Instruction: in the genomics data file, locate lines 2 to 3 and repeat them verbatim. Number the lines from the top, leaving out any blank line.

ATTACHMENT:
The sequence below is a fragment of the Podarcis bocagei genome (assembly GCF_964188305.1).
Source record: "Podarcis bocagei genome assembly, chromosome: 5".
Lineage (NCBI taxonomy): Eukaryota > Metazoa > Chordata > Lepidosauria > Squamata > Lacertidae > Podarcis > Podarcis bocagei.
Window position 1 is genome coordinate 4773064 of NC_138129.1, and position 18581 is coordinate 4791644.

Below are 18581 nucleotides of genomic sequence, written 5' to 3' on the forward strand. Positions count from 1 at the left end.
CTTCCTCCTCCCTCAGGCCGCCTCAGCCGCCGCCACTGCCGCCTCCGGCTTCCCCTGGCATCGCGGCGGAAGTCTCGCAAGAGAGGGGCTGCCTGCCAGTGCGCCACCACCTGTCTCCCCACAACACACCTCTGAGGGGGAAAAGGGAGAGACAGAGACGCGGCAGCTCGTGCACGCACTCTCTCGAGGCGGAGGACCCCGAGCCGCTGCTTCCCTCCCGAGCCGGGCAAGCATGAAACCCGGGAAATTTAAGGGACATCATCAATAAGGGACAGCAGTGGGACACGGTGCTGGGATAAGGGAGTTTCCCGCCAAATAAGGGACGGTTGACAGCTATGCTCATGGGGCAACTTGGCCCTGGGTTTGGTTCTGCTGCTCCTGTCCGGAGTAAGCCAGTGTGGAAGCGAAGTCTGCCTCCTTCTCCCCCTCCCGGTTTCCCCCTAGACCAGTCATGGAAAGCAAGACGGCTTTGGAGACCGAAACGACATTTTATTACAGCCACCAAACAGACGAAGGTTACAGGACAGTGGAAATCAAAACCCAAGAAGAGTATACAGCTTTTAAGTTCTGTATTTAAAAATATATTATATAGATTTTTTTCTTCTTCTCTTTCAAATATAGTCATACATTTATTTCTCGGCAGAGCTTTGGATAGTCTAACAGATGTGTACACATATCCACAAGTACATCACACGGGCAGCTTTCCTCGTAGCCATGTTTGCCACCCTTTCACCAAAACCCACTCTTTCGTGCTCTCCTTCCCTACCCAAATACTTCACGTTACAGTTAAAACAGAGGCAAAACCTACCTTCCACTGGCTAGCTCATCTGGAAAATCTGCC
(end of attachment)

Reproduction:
Source record: "Podarcis bocagei genome assembly, chromosome: 5".
Lineage (NCBI taxonomy): Eukaryota > Metazoa > Chordata > Lepidosauria > Squamata > Lacertidae > Podarcis > Podarcis bocagei.